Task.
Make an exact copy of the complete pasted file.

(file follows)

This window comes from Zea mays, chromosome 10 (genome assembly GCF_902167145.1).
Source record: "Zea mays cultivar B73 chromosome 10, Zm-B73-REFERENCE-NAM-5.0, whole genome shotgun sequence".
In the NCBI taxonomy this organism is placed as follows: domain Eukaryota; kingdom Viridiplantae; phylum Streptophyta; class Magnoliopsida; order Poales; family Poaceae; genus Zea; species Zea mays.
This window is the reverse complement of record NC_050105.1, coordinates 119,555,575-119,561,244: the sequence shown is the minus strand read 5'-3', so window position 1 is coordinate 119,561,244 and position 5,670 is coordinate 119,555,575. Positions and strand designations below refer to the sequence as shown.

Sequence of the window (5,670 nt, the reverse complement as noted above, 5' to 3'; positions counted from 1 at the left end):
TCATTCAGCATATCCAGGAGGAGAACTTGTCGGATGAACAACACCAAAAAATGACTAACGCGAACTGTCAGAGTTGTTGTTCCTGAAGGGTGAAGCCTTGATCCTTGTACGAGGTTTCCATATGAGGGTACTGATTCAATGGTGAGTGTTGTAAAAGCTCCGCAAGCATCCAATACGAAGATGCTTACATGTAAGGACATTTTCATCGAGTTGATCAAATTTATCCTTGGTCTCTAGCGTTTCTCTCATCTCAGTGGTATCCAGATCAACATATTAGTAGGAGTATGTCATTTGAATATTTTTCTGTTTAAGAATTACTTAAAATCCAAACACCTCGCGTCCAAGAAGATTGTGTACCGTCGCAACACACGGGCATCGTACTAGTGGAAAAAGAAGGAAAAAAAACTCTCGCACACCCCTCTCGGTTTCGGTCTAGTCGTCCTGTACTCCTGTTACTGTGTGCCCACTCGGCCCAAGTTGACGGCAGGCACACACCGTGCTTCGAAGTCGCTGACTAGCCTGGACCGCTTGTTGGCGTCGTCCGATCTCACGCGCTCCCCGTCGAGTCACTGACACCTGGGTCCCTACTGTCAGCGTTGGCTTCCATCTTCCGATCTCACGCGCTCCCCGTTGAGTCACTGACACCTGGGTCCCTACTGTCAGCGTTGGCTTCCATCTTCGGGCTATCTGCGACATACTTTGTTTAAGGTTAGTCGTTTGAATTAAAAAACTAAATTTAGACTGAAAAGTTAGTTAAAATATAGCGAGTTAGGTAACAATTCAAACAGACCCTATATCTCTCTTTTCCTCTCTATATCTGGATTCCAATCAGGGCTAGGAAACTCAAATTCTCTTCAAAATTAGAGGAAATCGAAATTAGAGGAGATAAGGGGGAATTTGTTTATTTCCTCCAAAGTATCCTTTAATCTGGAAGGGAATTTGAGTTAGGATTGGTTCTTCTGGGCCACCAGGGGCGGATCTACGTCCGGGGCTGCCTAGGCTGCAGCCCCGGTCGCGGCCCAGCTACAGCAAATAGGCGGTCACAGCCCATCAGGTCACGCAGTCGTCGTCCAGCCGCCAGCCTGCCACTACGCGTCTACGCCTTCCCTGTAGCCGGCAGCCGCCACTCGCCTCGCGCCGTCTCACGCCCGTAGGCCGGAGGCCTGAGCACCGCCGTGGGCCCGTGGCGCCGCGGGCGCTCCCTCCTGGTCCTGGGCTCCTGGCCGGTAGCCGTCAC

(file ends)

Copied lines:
This window comes from Zea mays, chromosome 10 (genome assembly GCF_902167145.1).
Source record: "Zea mays cultivar B73 chromosome 10, Zm-B73-REFERENCE-NAM-5.0, whole genome shotgun sequence".
In the NCBI taxonomy this organism is placed as follows: domain Eukaryota; kingdom Viridiplantae; phylum Streptophyta; class Magnoliopsida; order Poales; family Poaceae; genus Zea; species Zea mays.
This window is the reverse complement of record NC_050105.1, coordinates 119,555,575-119,561,244: the sequence shown is the minus strand read 5'-3', so window position 1 is coordinate 119,561,244 and position 5,670 is coordinate 119,555,575. Positions and strand designations below refer to the sequence as shown.

Sequence of the window (5,670 nt, the reverse complement as noted above, 5' to 3'; positions counted from 1 at the left end):
TCATTCAGCATATCCAGGAGGAGAACTTGTCGGATGAACAACACCAAAAAATGACTAACGCGAACTGTCAGAGTTGTTGTTCCTGAAGGGTGAAGCCTTGATCCTTGTACGAGGTTTCCATATGAGGGTACTGATTCAATGGTGAGTGTTGTAAAAGCTCCGCAAGCATCCAATACGAAGATGCTTACATGTAAGGACATTTTCATCGAGTTGATCAAATTTATCCTTGGTCTCTAGCGTTTCTCTCATCTCAGTGGTATCCAGATCAACATATTAGTAGGAGTATGTCATTTGAATATTTTTCTGTTTAAGAATTACTTAAAATCCAAACACCTCGCGTCCAAGAAGATTGTGTACCGTCGCAACACACGGGCATCGTACTAGTGGAAAAAGAAGGAAAAAAAACTCTCGCACACCCCTCTCGGTTTCGGTCTAGTCGTCCTGTACTCCTGTTACTGTGTGCCCACTCGGCCCAAGTTGACGGCAGGCACACACCGTGCTTCGAAGTCGCTGACTAGCCTGGACCGCTTGTTGGCGTCGTCCGATCTCACGCGCTCCCCGTCGAGTCACTGACACCTGGGTCCCTACTGTCAGCGTTGGCTTCCATCTTCCGATCTCACGCGCTCCCCGTTGAGTCACTGACACCTGGGTCCCTACTGTCAGCGTTGGCTTCCATCTTCGGGCTATCTGCGACATACTTTGTTTAAGGTTAGTCGTTTGAATTAAAAAACTAAATTTAGACTGAAAAGTTAGTTAAAATATAGCGAGTTAGGTAACAATTCAAACAGACCCTATATCTCTCTTTTCCTCTCTATATCTGGATTCCAATCAGGGCTAGGAAACTCAAATTCTCTTCAAAATTAGAGGAAATCGAAATTAGAGGAGATAAGGGGGAATTTGTTTATTTCCTCCAAAGTATCCTTTAATCTGGAAGGGAATTTGAGTTAGGATTGGTTCTTCTGGGCCACCAGGGGCGGATCTACGTCCGGGGCTGCCTAGGCTGCAGCCCCGGTCGCGGCCCAGCTACAGCAAATAGGCGGTCACAGCCCATCAGGTCACGCAGTCGTCGTCCAGCCGCCAGCCTGCCACTACGCGTCTACGCCTTCCCTGTAGCCGGCAGCCGCCACTCGCCTCGCGCCGTCTCACGCCCGTAGGCCGGAGGCCTGAGCACCGCCGTGGGCCCGTGGCGCCGCGGGCGCTCCCTCCTGGTCCTGGGCTCCTGGCCGGTAGCCGTCAC